How effective is the COVID-19 vaccine? This is all included in the information published by the MHRA, and Public Health England will also be publishing more resources for patients and professionals. People can be assured the NHS will ensure that they have all the necessary information on those vaccines that are approved by the MHRA before they attend for their vaccination.
Is the NHS confident the vaccine will be safe? Yes. The NHS would not offer any COVID-19 vaccinations to the public until it is safe to do so. The MHRA, the official UK regulator authorising licensed use of medicines and vaccines by healthcare professionals, has made this decision, and we have full confidence in their expert judgement and processes. As with any medicine, vaccines are highly regulated products. There are checks at every stage in the development and manufacturing process.
What is the evidence to show the vaccine is safe for BAME communities? The phase three study of the Pfizer BioNTech COVID-19 vaccine demonstrated a vaccine efficacy of 95%, with consistent efficacy across age, gender and ethnicity. Overall, among the participants who received the COVID-19 vaccine 82.1% were White, 9.6% were Black or African American, 26.1% were Hispanic/Latino, 4.3% were Asian and 0.7% were Native American/Alaskan.
I’m currently ill with COVID-19, can I get the vaccine? People currently unwell and experiencing COVID-19 symptoms should not receive the COVID-19 vaccine until they have recovered.
Do people who have already had COVID-19 get vaccinated? Yes, they should get vaccinated. There is no evidence of any safety concerns from vaccinating individuals with a past history of COVID-19 infection, or with detectable COVID-19 antibody, so people who have had COVID-19 disease (whether confirmed or suspected) can still receive the COVID-19 vaccine when it is their time to do so.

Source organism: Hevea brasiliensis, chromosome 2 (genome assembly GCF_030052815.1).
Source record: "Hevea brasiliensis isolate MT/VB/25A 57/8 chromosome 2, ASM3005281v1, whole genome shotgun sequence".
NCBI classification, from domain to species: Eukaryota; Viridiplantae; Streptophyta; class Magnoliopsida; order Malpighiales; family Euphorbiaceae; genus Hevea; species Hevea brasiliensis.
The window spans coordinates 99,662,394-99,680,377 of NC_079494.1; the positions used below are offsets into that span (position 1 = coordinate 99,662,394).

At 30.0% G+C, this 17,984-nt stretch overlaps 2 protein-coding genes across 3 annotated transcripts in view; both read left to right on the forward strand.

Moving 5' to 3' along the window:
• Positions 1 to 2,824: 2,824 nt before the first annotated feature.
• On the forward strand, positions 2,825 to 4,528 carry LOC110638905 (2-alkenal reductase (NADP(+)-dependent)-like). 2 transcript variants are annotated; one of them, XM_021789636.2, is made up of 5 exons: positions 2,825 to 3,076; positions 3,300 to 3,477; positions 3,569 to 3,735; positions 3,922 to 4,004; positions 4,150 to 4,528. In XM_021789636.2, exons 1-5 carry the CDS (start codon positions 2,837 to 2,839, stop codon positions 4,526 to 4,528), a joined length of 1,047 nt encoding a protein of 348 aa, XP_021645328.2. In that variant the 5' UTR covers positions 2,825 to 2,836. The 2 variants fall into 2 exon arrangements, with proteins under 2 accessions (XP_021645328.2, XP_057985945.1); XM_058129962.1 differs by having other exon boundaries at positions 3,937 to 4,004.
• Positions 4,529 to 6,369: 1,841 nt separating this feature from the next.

Are there any known or anticipated side effects? Like all medicines, vaccines can cause side effects. Most of these are mild and short-term, and not everyone gets them. Even if you do have symptoms after the first dose, you still need to have the second dose. You may not be protected until at least seven days after your second dose of the vaccine.
Very common side effects include:
• Having a painful, heavy feeling and tenderness in the arm where you had your injection.
This tends to be worst around 1-2 days after the vaccine
• Feeling tired
• General aches, or mild flu like symptoms
As with all vaccines, appropriate treatment and care will be available in case of a rare anaphylactic event following administration.
How many doses of the vaccine will be required and when? You are required to have two doses of the COVID-19 vaccine, 21 days apart. You may not be protected until at least seven days after your second dose of vaccine.
I have had my flu vaccine, do I need the COVID-19 vaccine as well? The flu vaccine does not protect you from COVID-19. As you are eligible for both vaccines you should have them both, but normally separated by at least a week.
Will the COVID-19 vaccine protect me from flu? No, the COVID-19 vaccine will not protect you against the flu. If you have been offered a flu vaccine, please try to have this as soon as possible to help protect you, your family and patients from flu this winter.